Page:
We recently surveyed 600 security professionals to hear their view on the state of endpoint security in 2018. Here’s what we learned.
The industry is abuzz with endpoint security solutions. From the traditional, signature-based antivirus approaches to endpoint protection platforms that incorporate machine-learning, heuristic and behavioral techniques for malware detection. Each claim close to 100% coverage and gloats almost perfect lab reviews. Yet, a key finding in our recent survey on The State of Endpoint Security in Addressing Malware and Other Modern Cyber Threats revealed that of the 600 security professionals who responded, 70% deemed their endpoint controls unable to prevent a significant malware attack.
In short, defenders are still not getting ahead despite the continued innovation in endpoint security. As captured in the following chart, the majority of survey respondents considered their antivirus or EPP solutions to be far less effective than the third-party tests and vendors’ claims would lead them to believe.
One of the reasons for the relatively low perception of the efficacy of AV and EPP solutions at preventing threats is the continued evolution of attack techniques. Modern malware employs evasive techniques that successfully bypass such defenses to remain undetected by existing solutions.
But security coverage alone, although a prime factor when assessing security solutions, should not be the sole factor.
In a recent webinar we ran, How to Evaluate Endpoint Security Products, we shared several tips for assessing endpoint security solutions, covering both the efficacy of a solution but no less importantly, operational aspects of the solution. After all, a product may stop all attacks, but it’s not valuable if it makes the endpoint unusable.
Since IT environments are complex and change quickly, operational aspects of the solution are especially crucial in environments where resources are already stretched and strained with multiple tasks. This is a point reinforced by the conversations we have with CISOs, where we hear all too often that the “soft costs” of managing security tools are too often overlooked.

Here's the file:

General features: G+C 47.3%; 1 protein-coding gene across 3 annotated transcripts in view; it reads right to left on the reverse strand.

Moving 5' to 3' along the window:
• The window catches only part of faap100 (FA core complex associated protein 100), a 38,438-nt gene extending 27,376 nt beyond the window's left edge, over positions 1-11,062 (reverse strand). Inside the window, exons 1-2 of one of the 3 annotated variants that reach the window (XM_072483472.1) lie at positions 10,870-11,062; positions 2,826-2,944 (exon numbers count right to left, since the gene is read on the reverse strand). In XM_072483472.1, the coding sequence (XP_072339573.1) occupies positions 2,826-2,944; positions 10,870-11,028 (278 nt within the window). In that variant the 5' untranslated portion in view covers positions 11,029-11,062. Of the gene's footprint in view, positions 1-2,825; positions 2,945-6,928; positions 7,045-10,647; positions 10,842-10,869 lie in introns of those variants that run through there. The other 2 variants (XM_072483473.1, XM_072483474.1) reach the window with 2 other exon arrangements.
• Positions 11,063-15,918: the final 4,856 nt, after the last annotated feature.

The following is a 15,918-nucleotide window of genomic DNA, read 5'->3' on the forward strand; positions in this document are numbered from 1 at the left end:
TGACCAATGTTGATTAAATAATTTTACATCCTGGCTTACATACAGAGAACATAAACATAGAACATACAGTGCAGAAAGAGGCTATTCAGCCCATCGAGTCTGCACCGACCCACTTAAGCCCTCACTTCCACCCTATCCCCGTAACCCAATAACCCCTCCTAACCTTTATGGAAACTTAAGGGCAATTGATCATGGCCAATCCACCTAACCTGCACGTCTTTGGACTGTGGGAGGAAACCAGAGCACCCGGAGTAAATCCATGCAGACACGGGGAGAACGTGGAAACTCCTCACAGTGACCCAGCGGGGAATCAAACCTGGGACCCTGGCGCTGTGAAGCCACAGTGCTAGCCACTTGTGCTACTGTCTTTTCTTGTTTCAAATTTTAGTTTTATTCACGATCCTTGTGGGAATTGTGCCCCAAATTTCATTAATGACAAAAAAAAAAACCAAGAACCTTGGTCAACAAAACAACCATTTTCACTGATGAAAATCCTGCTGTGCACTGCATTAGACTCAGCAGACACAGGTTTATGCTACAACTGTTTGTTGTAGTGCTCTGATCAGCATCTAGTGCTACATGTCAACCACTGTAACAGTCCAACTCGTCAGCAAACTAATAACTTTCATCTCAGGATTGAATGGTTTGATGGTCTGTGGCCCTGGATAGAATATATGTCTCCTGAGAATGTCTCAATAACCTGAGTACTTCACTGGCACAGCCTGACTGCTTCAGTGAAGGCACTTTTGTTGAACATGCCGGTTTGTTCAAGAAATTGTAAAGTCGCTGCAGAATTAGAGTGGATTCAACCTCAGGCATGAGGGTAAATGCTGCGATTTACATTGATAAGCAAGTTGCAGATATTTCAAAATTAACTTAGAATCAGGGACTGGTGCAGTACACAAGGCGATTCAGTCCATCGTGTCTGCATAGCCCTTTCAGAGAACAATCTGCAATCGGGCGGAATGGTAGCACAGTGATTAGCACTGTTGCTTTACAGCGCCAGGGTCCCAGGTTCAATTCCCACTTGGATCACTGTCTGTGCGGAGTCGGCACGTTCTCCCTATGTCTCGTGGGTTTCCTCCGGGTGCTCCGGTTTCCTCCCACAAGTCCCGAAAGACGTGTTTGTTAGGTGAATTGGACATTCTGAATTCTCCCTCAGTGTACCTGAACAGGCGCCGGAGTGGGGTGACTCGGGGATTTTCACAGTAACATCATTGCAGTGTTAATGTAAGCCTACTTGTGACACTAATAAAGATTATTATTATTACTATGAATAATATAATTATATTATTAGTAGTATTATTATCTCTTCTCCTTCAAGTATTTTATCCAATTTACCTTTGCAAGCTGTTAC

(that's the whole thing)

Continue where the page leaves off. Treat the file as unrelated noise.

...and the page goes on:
Organizations need to evaluate a variety of operational aspects when selecting the right solution for safeguarding endpoints. This includes assessing how it plays with other solutions, the managerial burden on the team, as well as the impact on business and user productivity.
Another critical consideration for an endpoint security solution is its support for not only modern, but also older systems. When asking respondents which of the following operational aspects do they find most important, the survey revealed that more than 40% of respondents prioritized a solution that could operate on endpoints that are low on resources.
Enterprises are mindful of the need to protect legacy systems, despite the challenges in doing so, alongside safeguarding newer systems. Endpoint security solutions need to support this diversity in a manageable way and allow teams to protect older or low resource systems without affecting business productivity.
All too often enterprises see breaches occurring as a result of systems not being protected because the solution couldn’t fully support older or low-resource systems. Sometimes a single agent cannot handle a heterogeneous environment and the managerial overhead becomes a game of balancing risk. Organizations should not have to choose efficacy over operational efficiencies, but find a solution that is built with these considerations in mind.
To learn more about key endpoint security concerns of information security professionals, read the full report.